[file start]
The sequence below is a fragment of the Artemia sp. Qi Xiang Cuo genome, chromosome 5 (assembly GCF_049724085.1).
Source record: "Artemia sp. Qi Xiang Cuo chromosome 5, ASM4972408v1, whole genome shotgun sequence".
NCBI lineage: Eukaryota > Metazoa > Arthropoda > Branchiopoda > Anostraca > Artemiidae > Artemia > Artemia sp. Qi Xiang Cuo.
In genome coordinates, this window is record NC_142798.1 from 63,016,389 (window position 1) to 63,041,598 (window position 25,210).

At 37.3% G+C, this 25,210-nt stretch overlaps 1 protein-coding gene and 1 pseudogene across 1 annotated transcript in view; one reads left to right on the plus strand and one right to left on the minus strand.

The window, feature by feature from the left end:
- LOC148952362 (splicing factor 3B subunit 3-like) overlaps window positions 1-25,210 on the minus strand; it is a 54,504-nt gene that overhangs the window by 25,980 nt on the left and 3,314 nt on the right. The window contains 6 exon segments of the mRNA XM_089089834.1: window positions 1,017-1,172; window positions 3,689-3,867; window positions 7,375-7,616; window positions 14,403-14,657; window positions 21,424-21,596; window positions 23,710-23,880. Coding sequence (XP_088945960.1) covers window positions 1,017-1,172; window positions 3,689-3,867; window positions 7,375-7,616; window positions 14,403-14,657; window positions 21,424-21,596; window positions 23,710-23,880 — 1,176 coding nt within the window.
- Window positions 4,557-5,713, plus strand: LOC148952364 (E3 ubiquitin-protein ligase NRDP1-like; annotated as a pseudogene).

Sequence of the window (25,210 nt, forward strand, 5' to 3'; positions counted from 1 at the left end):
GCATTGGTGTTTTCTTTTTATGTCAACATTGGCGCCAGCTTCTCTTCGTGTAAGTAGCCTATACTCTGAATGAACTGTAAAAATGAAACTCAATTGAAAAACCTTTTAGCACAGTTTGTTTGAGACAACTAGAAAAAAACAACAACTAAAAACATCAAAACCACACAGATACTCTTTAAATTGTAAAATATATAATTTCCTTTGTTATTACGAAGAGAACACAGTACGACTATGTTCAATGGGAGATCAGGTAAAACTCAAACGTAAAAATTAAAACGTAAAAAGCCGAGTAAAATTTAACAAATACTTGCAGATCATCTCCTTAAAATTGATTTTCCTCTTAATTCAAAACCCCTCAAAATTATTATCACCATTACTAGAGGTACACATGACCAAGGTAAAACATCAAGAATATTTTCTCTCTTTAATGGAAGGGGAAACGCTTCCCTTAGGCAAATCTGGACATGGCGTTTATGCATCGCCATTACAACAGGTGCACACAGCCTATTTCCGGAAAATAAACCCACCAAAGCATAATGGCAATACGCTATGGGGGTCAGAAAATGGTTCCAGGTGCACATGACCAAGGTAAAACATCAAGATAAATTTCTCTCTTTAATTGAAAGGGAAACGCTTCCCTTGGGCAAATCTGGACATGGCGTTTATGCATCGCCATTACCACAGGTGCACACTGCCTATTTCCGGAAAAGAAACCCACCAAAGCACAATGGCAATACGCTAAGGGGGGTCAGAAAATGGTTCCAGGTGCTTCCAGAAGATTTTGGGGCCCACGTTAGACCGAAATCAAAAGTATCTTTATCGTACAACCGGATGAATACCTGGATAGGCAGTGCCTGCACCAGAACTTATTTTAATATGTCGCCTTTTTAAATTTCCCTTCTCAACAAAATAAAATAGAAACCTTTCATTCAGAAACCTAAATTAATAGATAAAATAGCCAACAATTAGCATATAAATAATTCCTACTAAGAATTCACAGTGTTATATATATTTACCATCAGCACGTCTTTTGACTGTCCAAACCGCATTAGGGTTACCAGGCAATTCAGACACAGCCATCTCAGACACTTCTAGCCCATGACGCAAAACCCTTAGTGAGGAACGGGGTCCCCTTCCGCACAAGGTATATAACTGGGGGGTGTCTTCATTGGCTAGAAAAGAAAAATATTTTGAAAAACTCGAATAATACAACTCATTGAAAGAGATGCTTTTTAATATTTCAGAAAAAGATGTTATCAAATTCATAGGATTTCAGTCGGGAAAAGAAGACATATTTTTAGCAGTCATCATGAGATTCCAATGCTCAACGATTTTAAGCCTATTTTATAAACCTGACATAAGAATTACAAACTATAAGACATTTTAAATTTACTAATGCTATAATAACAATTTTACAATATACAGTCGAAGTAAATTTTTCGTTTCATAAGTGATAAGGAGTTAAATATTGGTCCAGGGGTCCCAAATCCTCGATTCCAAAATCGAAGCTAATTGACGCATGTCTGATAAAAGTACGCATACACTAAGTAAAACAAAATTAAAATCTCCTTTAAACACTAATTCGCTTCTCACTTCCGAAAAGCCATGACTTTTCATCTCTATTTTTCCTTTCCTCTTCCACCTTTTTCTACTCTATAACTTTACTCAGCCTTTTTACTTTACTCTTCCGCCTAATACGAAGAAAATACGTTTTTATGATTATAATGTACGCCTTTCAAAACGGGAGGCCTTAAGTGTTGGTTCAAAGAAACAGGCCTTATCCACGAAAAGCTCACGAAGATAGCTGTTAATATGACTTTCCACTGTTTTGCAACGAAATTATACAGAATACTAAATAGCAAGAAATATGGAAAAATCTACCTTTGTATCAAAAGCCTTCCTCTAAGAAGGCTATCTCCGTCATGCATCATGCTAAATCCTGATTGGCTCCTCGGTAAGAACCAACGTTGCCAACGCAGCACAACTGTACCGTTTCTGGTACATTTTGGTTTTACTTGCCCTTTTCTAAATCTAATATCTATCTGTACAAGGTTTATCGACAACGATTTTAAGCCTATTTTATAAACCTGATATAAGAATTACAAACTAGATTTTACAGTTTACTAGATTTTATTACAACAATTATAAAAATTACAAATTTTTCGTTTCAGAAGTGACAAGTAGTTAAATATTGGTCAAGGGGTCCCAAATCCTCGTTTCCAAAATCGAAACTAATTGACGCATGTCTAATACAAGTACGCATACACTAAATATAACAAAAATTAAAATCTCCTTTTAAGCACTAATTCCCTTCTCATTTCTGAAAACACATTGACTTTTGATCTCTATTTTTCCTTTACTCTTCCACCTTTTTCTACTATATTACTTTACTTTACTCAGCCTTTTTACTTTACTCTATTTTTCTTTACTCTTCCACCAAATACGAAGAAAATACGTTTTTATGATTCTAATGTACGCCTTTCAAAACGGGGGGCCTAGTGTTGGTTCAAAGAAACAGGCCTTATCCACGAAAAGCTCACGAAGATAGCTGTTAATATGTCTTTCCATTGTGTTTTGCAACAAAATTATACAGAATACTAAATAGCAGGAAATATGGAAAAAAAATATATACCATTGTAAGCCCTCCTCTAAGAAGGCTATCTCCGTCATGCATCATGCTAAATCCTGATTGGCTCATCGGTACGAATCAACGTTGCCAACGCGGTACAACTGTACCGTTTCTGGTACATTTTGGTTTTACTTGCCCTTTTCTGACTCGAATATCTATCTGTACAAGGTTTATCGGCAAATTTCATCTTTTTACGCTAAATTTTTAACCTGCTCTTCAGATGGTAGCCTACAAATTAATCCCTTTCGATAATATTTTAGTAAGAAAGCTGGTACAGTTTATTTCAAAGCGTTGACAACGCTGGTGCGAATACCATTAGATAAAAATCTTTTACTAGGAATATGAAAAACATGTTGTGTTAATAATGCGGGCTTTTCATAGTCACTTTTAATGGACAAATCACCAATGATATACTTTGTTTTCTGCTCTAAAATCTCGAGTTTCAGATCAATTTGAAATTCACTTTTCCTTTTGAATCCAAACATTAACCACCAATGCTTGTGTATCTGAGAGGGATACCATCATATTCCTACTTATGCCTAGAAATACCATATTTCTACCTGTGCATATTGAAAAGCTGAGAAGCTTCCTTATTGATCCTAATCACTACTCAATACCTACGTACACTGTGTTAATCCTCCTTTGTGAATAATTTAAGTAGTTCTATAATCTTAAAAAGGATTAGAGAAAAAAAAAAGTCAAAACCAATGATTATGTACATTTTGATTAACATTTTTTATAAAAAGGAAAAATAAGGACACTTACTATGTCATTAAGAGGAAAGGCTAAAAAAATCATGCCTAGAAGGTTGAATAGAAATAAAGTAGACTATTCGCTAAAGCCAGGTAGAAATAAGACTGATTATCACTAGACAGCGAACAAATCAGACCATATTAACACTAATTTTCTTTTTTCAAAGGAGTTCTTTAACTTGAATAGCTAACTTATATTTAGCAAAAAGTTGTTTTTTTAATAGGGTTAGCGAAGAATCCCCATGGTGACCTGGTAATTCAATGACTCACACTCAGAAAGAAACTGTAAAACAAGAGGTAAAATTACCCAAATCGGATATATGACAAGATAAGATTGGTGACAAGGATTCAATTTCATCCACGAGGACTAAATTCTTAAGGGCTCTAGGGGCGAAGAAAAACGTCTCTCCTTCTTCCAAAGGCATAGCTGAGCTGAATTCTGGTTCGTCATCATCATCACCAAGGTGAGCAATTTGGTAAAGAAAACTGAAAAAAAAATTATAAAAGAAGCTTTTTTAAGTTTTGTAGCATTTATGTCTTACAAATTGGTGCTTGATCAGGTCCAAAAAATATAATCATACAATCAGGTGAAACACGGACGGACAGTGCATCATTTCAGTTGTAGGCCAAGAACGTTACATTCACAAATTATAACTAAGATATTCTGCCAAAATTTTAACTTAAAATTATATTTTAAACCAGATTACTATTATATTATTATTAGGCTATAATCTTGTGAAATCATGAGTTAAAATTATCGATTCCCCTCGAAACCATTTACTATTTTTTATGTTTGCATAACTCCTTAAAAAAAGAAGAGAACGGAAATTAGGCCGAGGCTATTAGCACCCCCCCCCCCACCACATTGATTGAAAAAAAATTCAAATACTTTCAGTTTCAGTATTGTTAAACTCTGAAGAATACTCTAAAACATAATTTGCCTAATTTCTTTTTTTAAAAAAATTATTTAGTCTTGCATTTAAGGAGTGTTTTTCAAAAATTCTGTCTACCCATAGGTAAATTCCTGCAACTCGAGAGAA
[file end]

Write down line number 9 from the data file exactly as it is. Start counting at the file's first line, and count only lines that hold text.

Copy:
Sequence of the window (25,210 nt, forward strand, 5' to 3'; positions counted from 1 at the left end):